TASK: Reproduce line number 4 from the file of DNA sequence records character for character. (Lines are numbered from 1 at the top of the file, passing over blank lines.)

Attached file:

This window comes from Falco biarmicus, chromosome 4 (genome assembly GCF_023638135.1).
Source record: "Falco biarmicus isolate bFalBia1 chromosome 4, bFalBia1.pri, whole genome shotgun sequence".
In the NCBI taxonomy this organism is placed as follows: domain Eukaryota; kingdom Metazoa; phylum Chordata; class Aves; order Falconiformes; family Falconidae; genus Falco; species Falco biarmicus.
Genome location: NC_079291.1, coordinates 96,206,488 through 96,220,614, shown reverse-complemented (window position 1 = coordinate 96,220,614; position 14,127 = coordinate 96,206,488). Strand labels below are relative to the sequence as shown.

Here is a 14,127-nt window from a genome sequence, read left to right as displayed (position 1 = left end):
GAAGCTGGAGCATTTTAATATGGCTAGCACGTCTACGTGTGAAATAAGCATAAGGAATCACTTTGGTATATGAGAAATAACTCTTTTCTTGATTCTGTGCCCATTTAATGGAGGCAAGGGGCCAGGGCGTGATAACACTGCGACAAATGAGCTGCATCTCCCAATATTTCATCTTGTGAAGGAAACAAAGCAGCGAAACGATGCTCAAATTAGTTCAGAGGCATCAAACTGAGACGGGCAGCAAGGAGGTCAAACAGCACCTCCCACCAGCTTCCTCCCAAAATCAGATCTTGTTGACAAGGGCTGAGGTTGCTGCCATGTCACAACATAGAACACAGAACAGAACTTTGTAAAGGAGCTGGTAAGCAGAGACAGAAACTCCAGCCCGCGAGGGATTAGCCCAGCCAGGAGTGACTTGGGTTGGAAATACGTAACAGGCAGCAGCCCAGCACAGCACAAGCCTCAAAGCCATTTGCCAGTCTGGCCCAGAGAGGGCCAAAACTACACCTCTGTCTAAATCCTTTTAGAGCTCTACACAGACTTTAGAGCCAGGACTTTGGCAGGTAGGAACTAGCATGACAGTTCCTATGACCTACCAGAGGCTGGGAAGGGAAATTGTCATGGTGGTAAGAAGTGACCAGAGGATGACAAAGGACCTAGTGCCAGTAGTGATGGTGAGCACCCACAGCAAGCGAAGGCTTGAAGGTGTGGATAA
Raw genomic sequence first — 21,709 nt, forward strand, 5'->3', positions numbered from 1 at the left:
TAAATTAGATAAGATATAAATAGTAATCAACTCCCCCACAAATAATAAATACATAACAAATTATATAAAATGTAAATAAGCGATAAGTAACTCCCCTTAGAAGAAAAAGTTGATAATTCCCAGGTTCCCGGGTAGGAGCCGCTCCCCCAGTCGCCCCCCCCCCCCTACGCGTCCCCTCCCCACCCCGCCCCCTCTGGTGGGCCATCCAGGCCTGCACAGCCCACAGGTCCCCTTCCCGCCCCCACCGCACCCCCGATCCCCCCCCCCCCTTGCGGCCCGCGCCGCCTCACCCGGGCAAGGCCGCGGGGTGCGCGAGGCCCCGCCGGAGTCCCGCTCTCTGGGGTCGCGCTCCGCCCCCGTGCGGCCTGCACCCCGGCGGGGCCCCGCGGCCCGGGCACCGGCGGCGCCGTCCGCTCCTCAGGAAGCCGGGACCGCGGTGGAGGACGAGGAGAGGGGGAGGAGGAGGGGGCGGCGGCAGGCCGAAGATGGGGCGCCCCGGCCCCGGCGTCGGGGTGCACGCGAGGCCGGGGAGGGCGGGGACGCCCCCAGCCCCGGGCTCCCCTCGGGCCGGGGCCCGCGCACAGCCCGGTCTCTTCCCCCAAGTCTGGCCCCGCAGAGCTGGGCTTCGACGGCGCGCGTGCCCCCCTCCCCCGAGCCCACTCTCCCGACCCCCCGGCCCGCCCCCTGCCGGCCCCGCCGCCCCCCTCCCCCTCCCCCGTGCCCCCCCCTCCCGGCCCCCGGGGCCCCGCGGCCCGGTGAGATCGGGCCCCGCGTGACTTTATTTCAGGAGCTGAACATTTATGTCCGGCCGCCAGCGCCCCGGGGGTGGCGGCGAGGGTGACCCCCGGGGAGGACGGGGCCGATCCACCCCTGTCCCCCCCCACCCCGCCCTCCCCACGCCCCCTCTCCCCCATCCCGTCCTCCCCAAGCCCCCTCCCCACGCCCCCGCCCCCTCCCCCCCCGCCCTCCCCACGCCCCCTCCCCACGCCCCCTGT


Genome location: NC_079291.1, coordinates 96,206,488 through 96,220,614, shown reverse-complemented (window position 1 = coordinate 96,220,614; position 14,127 = coordinate 96,206,488). Strand labels below are relative to the sequence as shown.